http://arstechnica.com/security/2015/05/flawed-android-factory-reset-leaves-crypto-and-login-keys-ripe-for-picking/ By Dan Goodin Ars Technica May 21, 2015 An estimated 500 million Android phones don’t completely wipe data when their factory reset option is run, a weakness that may allow the recovery of login credentials, text messages, e-mails, and contacts, computer scientists said Thursday. In the first comprehensive study of the effectiveness of the Android feature, Cambridge University researchers found that they were able to recover data on a wide range of devices that had run factory reset. The function, which is built into Google’s Android mobile operating system, is considered a crucial means for wiping confidential data off of devices before they’re sold, recycled, or otherwise retired. The study found that data could be recovered even when users turned on full-disk encryption. Based on the devices studied, the researchers estimated that 500 million devices may not fully wipe disk partitions where sensitive data is stored and 630 million phones may not wipe internal SD cards where pictures and video are often kept. The findings, published in a research paper titled Security Analysis of Android Factory Resets, are sure to be a wake-up call for individual users and large enterprises alike. […]


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[ISN] The FBI’s Stance on Encrypted Communications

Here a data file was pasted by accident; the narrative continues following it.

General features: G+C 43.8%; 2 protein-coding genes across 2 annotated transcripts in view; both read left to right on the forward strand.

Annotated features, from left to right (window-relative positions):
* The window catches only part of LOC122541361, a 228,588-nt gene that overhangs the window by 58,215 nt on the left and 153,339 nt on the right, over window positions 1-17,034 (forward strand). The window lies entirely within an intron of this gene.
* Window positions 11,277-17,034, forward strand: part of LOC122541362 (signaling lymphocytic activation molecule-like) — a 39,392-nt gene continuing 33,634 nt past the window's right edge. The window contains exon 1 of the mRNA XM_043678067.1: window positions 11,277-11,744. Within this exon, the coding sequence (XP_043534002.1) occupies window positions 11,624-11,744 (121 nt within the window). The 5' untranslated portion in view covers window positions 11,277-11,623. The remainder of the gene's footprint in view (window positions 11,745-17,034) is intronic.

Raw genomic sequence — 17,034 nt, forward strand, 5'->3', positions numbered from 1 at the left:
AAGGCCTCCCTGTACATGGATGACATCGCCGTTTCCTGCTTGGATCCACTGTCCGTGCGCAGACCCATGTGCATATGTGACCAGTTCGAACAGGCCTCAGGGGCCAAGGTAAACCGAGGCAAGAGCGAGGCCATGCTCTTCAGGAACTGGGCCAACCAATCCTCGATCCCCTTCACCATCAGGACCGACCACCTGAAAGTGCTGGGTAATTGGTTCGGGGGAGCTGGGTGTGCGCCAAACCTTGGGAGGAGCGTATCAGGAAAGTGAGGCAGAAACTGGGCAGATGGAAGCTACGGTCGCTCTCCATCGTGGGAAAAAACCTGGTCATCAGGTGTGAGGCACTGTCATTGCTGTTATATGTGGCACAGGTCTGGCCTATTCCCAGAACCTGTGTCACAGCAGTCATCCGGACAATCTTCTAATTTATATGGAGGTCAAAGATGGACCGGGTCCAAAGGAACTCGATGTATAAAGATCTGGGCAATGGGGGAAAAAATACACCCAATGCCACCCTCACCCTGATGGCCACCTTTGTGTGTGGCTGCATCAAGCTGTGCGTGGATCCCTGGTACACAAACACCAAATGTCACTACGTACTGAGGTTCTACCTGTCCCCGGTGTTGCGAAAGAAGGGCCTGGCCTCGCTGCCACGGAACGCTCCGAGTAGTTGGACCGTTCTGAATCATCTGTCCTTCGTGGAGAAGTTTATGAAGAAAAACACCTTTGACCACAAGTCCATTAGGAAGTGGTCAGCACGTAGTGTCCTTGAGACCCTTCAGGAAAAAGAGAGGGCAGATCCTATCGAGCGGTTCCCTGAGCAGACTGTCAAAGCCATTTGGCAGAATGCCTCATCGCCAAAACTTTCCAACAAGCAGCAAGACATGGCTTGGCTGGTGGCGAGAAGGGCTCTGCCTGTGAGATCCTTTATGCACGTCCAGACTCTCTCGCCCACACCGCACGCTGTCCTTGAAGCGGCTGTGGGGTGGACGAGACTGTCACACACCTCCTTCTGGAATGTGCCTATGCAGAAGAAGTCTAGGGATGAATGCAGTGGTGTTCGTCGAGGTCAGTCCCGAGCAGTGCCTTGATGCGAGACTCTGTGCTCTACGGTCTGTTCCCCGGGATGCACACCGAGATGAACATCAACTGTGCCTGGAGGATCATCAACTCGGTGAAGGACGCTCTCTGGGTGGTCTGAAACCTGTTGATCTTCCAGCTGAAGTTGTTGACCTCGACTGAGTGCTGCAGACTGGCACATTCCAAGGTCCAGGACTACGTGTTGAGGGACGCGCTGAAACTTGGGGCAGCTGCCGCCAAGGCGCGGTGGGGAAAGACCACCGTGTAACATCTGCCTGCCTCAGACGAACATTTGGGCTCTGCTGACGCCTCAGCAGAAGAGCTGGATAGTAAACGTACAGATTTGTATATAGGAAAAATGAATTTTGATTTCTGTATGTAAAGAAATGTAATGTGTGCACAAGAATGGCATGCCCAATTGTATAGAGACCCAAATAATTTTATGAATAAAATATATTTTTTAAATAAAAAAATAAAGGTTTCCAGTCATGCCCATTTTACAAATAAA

http://blogs.wsj.com/experts/2015/04/20/the-fbis-stance-on-encrypted-communications/ By Amy Hess Executive Assistant Director of the Federal Bureau of Investigation. Apr1l 20, 2015 {This post is in response to the article, Should Law Enforcement Have the Ability to Access Encrypted Communications} AMY HESS: Imagine an America where federal, state, and municipal law enforcement agencies cannot access critical communications, even when legally authorized to do so. Imagine a time when the police cannot pursue logical leads in electronic data to rescue a missing child, identify the co-conspirators of a massive fraud scheme, or obtain relevant evidence of an elected official’s public corruption. Imagine the injustice if a suspected criminal can hide incriminating communications without fear of discovery by the police, or if information that could exonerate an innocent party is inaccessible. With the move to ubiquitous encryption, that time is closer than you think. Increasingly, law enforcement investigations require some degree of access to encrypted communications—whether stored on a computer or mobile device, or transmitted over a communication service provider’s network—and that access is increasingly limited. The FBI firmly supports the development and adoption of robust encryption as a key tool to strengthen cybersecurity, secure commerce and trade, safeguard private information, and promote free expression and association. However, absolute encryption does not mean absolute safety. Terrorists and other criminals also use encryption to conceal and facilitate their crimes. No one in this country should be beyond the law. The notion that electronic devices and communications could never be unlocked or unencrypted – even when a judge has decided that the public interest requires accessing this data to find evidence — is troubling. It may be time to ask: Is that a cost we, as a society, are prepared to pay? […]